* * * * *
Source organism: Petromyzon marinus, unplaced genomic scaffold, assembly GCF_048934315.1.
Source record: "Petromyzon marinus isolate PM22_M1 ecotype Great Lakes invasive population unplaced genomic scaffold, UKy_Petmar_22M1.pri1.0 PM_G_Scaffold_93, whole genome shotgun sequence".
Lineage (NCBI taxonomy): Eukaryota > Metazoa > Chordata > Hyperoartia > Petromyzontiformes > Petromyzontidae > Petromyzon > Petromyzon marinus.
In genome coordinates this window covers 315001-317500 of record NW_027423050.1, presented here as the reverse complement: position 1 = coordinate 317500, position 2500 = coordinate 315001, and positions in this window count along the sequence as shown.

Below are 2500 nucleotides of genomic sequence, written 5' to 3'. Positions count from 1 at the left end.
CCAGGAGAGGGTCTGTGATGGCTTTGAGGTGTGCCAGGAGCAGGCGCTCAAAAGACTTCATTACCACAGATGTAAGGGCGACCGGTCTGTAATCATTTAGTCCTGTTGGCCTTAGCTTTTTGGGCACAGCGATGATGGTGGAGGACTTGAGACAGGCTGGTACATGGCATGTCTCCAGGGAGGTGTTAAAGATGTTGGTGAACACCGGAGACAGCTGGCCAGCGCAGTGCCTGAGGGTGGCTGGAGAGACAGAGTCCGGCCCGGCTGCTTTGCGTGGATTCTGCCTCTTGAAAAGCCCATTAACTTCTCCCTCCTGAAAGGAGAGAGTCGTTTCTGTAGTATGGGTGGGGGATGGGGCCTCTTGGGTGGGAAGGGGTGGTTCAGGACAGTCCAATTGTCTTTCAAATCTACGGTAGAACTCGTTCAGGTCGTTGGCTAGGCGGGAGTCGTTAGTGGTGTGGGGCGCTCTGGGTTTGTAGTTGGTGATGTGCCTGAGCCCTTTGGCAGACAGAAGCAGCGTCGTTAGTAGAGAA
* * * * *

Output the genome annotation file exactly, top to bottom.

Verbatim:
Source organism: Petromyzon marinus, unplaced genomic scaffold, assembly GCF_048934315.1.
Source record: "Petromyzon marinus isolate PM22_M1 ecotype Great Lakes invasive population unplaced genomic scaffold, UKy_Petmar_22M1.pri1.0 PM_G_Scaffold_93, whole genome shotgun sequence".
Lineage (NCBI taxonomy): Eukaryota > Metazoa > Chordata > Hyperoartia > Petromyzontiformes > Petromyzontidae > Petromyzon > Petromyzon marinus.
In genome coordinates this window covers 315001-317500 of record NW_027423050.1, presented here as the reverse complement: position 1 = coordinate 317500, position 2500 = coordinate 315001, and positions in this window count along the sequence as shown.

Below are 2500 nucleotides of genomic sequence, written 5' to 3'. Positions count from 1 at the left end.
CCAGGAGAGGGTCTGTGATGGCTTTGAGGTGTGCCAGGAGCAGGCGCTCAAAAGACTTCATTACCACAGATGTAAGGGCGACCGGTCTGTAATCATTTAGTCCTGTTGGCCTTAGCTTTTTGGGCACAGCGATGATGGTGGAGGACTTGAGACAGGCTGGTACATGGCATGTCTCCAGGGAGGTGTTAAAGATGTTGGTGAACACCGGAGACAGCTGGCCAGCGCAGTGCCTGAGGGTGGCTGGAGAGACAGAGTCCGGCCCGGCTGCTTTGCGTGGATTCTGCCTCTTGAAAAGCCCATTAACTTCTCCCTCCTGAAAGGAGAGAGTCGTTTCTGTAGTATGGGTGGGGGATGGGGCCTCTTGGGTGGGAAGGGGTGGTTCAGGACAGTCCAATTGTCTTTCAAATCTACGGTAGAACTCGTTCAGGTCGTTGGCTAGGCGGGAGTCGTTAGTGGTGTGGGGCGCTCTGGGTTTGTAGTTGGTGATGTGCCTGAGCCCTTTGGCAGACAGAAGCAGCGTCGTTAGTAGAGAA